With broad shoulders;

I give a fuck about Teddy Geiger’s
Engagement to her girlfriend
And no one else’s;

My friends don’t say the word
“Transgender” aloud;

I gladly let weddings, children,
And canyons come between us,
Tearing to shreds decades of
Intimacy and compassion;

The me with the reptilian brain
Knows nothing makes me feel
The cold of my own blood
Running through my veins
More than fast company does;

If I could wear a ring and
Have a piece of paper with
Two girly names on it,
Would I want to?

Maybe, maybe.


Header image courtesy of Stephanie Buer. To view her Artist Feature, go here.

Christina Yoseph is a writer whose essays and poems have been featured or are forthcoming in EntropyGlass: A Journal of PoetryNailedPithead ChapelThe Rumpus, and more. She lives in California with her illustrator-musician girlfriend.

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Poetry Suite by Marjorie Sadin Wed, 03 Jul 2019 16:00:12 +0000 Poetry by Marjorie Sadin +++ The Wind Wind flicks leaves off the trees. The streets are filled with radios turned up loud. The sky is black. The moon pared like a slice of lime. The air cold as a morgue. I walk fast so that no one will follow me. Street lights blur, leaving haloes on […]

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Poetry by Marjorie Sadin


The Wind

Wind flicks leaves off the trees.
The streets are filled with radios turned
up loud. The sky is black.

The moon pared like a slice of lime. The air
cold as a morgue. I walk fast so that
no one will follow me. Street lights blur,
leaving haloes on the sidewalk.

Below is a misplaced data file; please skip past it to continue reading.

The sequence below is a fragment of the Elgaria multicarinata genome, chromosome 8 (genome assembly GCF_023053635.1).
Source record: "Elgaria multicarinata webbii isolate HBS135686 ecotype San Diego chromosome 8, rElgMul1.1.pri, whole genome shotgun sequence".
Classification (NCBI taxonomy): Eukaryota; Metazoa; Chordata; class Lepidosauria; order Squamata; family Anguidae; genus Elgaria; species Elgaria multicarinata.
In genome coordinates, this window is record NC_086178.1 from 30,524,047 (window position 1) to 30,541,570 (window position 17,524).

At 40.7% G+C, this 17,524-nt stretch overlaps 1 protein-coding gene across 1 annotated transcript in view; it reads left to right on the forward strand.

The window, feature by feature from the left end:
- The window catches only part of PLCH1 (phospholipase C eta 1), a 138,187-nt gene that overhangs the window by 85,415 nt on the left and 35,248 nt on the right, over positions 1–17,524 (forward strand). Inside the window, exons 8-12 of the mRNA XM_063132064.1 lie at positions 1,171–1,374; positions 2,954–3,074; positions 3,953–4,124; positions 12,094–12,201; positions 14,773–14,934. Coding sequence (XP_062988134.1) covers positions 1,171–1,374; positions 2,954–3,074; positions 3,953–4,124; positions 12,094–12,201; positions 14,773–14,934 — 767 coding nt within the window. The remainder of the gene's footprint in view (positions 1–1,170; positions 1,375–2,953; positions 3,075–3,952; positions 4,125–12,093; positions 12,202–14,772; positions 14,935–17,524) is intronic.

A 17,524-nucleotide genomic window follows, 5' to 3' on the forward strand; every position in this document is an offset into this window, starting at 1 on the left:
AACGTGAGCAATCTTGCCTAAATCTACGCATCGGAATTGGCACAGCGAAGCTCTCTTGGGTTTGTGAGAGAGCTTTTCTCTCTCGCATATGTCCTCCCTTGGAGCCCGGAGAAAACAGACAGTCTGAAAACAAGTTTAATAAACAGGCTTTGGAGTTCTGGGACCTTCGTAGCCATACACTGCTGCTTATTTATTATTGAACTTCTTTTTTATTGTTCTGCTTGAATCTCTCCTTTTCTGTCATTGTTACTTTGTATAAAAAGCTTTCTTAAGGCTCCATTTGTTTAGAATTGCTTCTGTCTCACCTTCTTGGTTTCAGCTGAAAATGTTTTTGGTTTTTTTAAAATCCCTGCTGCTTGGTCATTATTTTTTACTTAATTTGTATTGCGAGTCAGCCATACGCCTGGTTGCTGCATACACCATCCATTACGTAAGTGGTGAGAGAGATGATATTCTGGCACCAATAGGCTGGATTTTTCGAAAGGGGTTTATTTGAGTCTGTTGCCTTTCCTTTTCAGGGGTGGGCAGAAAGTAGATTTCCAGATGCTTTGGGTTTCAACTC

When I arrive home, I make a pot of tea.
You leave a message saying you’ll be home late.

I turn on the TV and there are more killings.
I still hear the wind rousing sleepers.
Children aren’t safe on the streets anymore.


The Root of the Tree

That night when the root of the tree is no longer the root,
when the wind has ripped it right out of the ground.

The tree lies on its side with all its root
a tangle of dirt and weed exposed to the cold.

After big rain, there is a certain calm. The tree lies still.
The stars recede and the moon stands still.

The root of the tree shivers

in recognition. The earth and the sky have been pulled out.
The tree lies on its side.

This night, the wild roots swim in the wind, the night is a long
river, the river is a long dream, and from the earth, the whole

tangled root keeps waking. This night

when the root of the tree is no longer the root, the wind has ripped it
right out of the ground.


My Dreams Are Real

I live with a man who pulls the covers at night.
I moan in my sleep when I dream.

He knows me like the sea knows sand.
He rolls over me.

I dream a woman entices me.
She is dressed in black.

He asks me where I’ve been.
I say where I learned to love death.

He breathes in his sleep.